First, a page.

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South Korea finalizes 2050 carbon neutrality roadmaps

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South Korea finalizes 2050 carbon neutrality roadmaps


Presidential Committee adopts two final roadmaps

Firm objective to achieve carbon neutrality by 2050

Coal, LNG's share in electricity mix will be lowered

  • Author
  • Charles Lee
  • Editor
  • Kshitiz Goliya
  • Commodity
  • Coal Electric Power Energy Transition LNG Natural Gas Oil Metals The Path to Net Zero
  • Topic
  • COP26 Energy Transition Hydrogen: Beyond the Hype

South Korea has finalized its policy roadmaps to achieve the goal of carbon neutrality by 2050, focusing on restricting consumption of coal and LNG for power generation and replacing internal combustion engine vehicles with hydrogen-powered and battery-based electric vehicles, government officials said Oct. 19.

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The Presidential Committee on Carbon Neutrality adopted two final roadmaps, with both of them calling for the end of coal use in power generation to achieve net-zero emissions goal by 2050.

Two roadmaps

While the two roadmaps all target net-zero emissions by 2050, they have different proposals in sectors like power supply, transportation, hydrogen, and carbon capture.

"Under the firm objective of achieving carbon neutrality by 2050, the country will take flexible measures with the two roadmaps in hand to meet any possible circumstances down the road," a senior official at the presidential committee said.

The first roadmap aims to scrap all thermal power production using fossil fuels such as coal, LNG and oil to have zero emissions in the electricity generation sector.

The second roadmap calls for abolishing coal-fired power generation but will keep LNG as a flexible power source. However, the second plan seeks to boost carbon capture and storage and direct air capture capabilities so as to fully neutralize carbon emissions from natural gas-fired power plants.

"Under the second roadmap, the power generation sector will produce 20.7 million mt of carbon dioxide equivalent in 2050, down 92.3% from 269.6 million mt in 2018, but all of emissions will be captured and stored effectively to make emissions zero," the official said.

Coal, LNG targeted

Under the both roadmaps, the portion of coal and LNG in the country's electricity mix will be lowered to 21.8% and 19.5% in 2030, respectively, compared with 41.9% and 26.8% in 2018, respectively, the official said.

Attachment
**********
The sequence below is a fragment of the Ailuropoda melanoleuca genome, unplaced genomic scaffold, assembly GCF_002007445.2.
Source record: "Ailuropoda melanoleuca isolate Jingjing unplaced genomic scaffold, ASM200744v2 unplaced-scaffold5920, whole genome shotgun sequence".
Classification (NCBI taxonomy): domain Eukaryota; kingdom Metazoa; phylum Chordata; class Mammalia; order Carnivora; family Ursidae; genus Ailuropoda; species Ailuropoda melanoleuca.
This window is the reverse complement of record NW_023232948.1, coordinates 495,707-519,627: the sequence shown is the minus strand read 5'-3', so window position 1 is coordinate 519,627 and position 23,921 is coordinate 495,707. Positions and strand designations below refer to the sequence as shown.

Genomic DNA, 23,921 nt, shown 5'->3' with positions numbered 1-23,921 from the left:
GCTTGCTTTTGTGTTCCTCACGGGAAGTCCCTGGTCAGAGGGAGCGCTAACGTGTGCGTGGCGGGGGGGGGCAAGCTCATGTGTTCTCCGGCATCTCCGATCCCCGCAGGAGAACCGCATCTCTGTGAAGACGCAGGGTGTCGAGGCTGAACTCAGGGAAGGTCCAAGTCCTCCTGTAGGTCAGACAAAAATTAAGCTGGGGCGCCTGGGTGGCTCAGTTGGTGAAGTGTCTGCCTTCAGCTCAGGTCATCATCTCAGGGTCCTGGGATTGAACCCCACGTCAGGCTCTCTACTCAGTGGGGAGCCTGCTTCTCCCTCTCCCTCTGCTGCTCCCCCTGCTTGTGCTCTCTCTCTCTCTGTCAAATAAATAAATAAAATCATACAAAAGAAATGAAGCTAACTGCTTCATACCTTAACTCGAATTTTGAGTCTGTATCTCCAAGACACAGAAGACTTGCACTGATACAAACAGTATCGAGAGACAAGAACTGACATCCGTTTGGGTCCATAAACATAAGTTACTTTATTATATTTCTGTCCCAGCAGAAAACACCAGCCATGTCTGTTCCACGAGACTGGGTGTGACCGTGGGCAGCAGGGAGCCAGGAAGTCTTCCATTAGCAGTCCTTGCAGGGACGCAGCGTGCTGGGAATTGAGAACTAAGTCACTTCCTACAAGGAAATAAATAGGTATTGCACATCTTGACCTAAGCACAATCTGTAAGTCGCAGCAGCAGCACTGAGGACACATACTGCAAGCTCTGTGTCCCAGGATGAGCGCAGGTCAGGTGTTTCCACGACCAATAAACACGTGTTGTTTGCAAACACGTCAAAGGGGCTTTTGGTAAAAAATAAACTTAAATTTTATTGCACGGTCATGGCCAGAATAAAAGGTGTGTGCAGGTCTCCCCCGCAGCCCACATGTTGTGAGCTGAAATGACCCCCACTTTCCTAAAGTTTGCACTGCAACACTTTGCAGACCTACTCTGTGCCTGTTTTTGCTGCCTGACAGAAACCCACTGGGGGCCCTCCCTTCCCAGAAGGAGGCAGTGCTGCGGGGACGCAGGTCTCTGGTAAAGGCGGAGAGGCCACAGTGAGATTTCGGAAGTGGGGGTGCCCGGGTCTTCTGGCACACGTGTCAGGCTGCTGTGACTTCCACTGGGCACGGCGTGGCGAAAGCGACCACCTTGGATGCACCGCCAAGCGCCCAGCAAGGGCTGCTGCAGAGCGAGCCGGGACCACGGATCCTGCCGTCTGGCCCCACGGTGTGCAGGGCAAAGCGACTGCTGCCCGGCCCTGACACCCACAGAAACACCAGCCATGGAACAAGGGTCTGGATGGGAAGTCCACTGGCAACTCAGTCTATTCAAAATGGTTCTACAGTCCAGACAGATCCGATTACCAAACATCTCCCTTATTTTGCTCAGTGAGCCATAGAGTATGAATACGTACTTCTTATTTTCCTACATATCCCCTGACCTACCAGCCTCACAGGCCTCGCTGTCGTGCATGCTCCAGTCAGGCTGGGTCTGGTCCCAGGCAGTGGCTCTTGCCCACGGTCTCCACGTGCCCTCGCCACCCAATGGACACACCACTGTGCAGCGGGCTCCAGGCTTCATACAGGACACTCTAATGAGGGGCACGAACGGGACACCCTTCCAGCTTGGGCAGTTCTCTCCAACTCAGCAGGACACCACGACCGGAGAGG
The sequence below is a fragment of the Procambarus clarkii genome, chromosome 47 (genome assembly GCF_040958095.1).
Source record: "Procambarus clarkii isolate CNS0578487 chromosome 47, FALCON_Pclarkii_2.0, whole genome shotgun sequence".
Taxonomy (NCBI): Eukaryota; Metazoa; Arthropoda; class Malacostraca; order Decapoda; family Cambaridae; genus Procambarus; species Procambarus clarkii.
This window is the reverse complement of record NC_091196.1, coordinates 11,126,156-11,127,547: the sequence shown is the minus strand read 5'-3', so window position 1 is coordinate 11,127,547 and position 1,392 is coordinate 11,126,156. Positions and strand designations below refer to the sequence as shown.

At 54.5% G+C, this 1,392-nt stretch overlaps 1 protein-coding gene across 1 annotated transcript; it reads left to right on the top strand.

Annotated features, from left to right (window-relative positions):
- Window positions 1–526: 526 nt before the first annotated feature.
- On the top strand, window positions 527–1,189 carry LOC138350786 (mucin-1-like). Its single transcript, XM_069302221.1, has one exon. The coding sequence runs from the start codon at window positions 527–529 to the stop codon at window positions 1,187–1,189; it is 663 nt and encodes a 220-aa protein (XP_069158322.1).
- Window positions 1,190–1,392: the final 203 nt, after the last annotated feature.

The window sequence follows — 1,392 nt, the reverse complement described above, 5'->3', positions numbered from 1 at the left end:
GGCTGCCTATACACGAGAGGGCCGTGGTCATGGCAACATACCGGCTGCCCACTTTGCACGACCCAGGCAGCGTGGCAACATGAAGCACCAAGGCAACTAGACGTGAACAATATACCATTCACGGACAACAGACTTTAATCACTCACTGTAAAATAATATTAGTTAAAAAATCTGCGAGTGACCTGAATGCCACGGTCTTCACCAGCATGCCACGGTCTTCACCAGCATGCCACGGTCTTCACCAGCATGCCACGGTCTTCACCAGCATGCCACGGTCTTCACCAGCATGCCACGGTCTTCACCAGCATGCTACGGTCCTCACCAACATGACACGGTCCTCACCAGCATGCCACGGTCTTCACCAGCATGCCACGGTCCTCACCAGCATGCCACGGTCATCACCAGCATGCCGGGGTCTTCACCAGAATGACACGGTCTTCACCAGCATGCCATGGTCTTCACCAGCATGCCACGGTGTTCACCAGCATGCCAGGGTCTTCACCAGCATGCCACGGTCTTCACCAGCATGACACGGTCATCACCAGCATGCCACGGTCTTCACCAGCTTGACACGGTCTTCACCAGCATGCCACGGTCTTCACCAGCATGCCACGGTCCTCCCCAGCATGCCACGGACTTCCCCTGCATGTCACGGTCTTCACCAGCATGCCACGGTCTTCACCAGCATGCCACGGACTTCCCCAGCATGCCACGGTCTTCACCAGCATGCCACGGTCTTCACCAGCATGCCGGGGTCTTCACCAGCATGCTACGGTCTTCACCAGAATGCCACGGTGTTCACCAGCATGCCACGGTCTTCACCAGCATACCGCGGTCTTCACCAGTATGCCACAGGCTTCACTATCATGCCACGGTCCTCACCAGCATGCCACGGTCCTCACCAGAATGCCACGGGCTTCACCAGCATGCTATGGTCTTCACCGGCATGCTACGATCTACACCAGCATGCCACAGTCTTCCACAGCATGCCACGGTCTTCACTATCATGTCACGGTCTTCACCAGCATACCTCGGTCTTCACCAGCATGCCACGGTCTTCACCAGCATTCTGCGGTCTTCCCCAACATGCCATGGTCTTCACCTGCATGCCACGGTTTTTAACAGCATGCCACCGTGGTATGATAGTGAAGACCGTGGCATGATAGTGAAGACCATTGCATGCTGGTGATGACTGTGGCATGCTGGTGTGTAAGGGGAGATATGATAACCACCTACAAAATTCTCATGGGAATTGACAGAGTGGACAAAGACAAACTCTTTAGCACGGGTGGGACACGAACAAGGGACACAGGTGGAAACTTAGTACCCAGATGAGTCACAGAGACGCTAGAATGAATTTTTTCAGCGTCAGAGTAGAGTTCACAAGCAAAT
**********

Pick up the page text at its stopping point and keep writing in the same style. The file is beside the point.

In contrast, share of renewable sources would jump to 30.2% in 2030, from 6.2% in 2018, while nuclear would edge up to 23.9% in 2030, compared with 23.4% in 2018.

"Several coal-fired power plants will be transformed into LNG-based ones," the official said.

When it comes to the transportation sector, the first roadmap targets to have more than 97% of vehicles to be hydrogen-powered or battery-based electric vehicles.

The second roadmap aims to have 85% of EVs on the road with the remaining combustion-engine vehicles using environment-friendly fuels whose emissions will be neutralized by direct air capture capabilities.

"The transportation sector would emit up to 9.2 million mt of carbon dioxide equivalent in 2050, down 90.6% from 98.1 million mt in 2018," the official said.

Emissions by the industry sector that includes oil refinery, chemicals and steels will be reduced by 80.4% to 51.1 million mt of carbon dioxide equivalent in 2050, from 260.5 million mt in 2018.

"Output of refined petroleum products in the country will be gradually reduced as oil demand is forecast to decline in line with the global push for carbon neutrality," the official said, noting the country's energy-intensive industry would face a major upheaval in decades to come.

Plans revised

"The two finalized roadmaps are revised, upgraded versions of the three 2050 carbon neutrality scenarios the government unveiled in August," the official said.

The three scenarios, which aim to reduce the country's carbon emission by 96.3%, 97.3% or 100% by 2025 respectively, have sparked criticism both by businesses and environmental groups as ""threatening to industries" or "far-fetched and ambiguous."

In the face of the criticism, the government has revised the three scenarios into two roadmaps to achieve carbon neutrality "in flexible manners," but the finalized roadmaps are unlikely satisfy both businesses and environmental groups.

The presidential committee has also finalized a plan to drastically raise its goal to cut greenhouse gas emissions to 40% by 2030 against the national output level in 2018, from 26.3% previously, as part of its drive to phase out fossil fuels and achieve carbon neutral by 2050.

The government will officially introduce its revised greenhouse gas reduction goal to the international community at the 26th UN Climate Change Conference in November, according to the presidential committee.